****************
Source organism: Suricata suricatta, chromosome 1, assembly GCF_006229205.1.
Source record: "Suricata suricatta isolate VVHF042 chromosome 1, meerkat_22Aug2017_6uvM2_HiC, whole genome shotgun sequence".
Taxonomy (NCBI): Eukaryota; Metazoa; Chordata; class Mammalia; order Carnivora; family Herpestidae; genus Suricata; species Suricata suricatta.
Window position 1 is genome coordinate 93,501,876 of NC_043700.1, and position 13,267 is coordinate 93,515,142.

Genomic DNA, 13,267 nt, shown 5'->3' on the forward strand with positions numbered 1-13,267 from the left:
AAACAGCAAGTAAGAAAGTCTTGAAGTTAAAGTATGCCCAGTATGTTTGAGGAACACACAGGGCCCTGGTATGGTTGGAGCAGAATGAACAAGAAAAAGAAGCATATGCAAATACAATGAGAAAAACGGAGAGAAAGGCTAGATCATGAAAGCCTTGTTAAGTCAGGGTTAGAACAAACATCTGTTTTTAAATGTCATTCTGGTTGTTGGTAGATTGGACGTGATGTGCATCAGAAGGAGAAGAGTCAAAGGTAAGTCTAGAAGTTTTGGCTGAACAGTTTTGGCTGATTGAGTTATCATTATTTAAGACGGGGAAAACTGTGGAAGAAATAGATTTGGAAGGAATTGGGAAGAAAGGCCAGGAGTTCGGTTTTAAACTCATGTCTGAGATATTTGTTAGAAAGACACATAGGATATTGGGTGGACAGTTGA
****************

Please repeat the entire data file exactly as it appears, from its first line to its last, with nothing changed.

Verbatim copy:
Source organism: Suricata suricatta, chromosome 1, assembly GCF_006229205.1.
Source record: "Suricata suricatta isolate VVHF042 chromosome 1, meerkat_22Aug2017_6uvM2_HiC, whole genome shotgun sequence".
Taxonomy (NCBI): Eukaryota; Metazoa; Chordata; class Mammalia; order Carnivora; family Herpestidae; genus Suricata; species Suricata suricatta.
Window position 1 is genome coordinate 93,501,876 of NC_043700.1, and position 13,267 is coordinate 93,515,142.

Genomic DNA, 13,267 nt, shown 5'->3' on the forward strand with positions numbered 1-13,267 from the left:
AAACAGCAAGTAAGAAAGTCTTGAAGTTAAAGTATGCCCAGTATGTTTGAGGAACACACAGGGCCCTGGTATGGTTGGAGCAGAATGAACAAGAAAAAGAAGCATATGCAAATACAATGAGAAAAACGGAGAGAAAGGCTAGATCATGAAAGCCTTGTTAAGTCAGGGTTAGAACAAACATCTGTTTTTAAATGTCATTCTGGTTGTTGGTAGATTGGACGTGATGTGCATCAGAAGGAGAAGAGTCAAAGGTAAGTCTAGAAGTTTTGGCTGAACAGTTTTGGCTGATTGAGTTATCATTATTTAAGACGGGGAAAACTGTGGAAGAAATAGATTTGGAAGGAATTGGGAAGAAAGGCCAGGAGTTCGGTTTTAAACTCATGTCTGAGATATTTGTTAGAAAGACACATAGGATATTGGGTGGACAGTTGA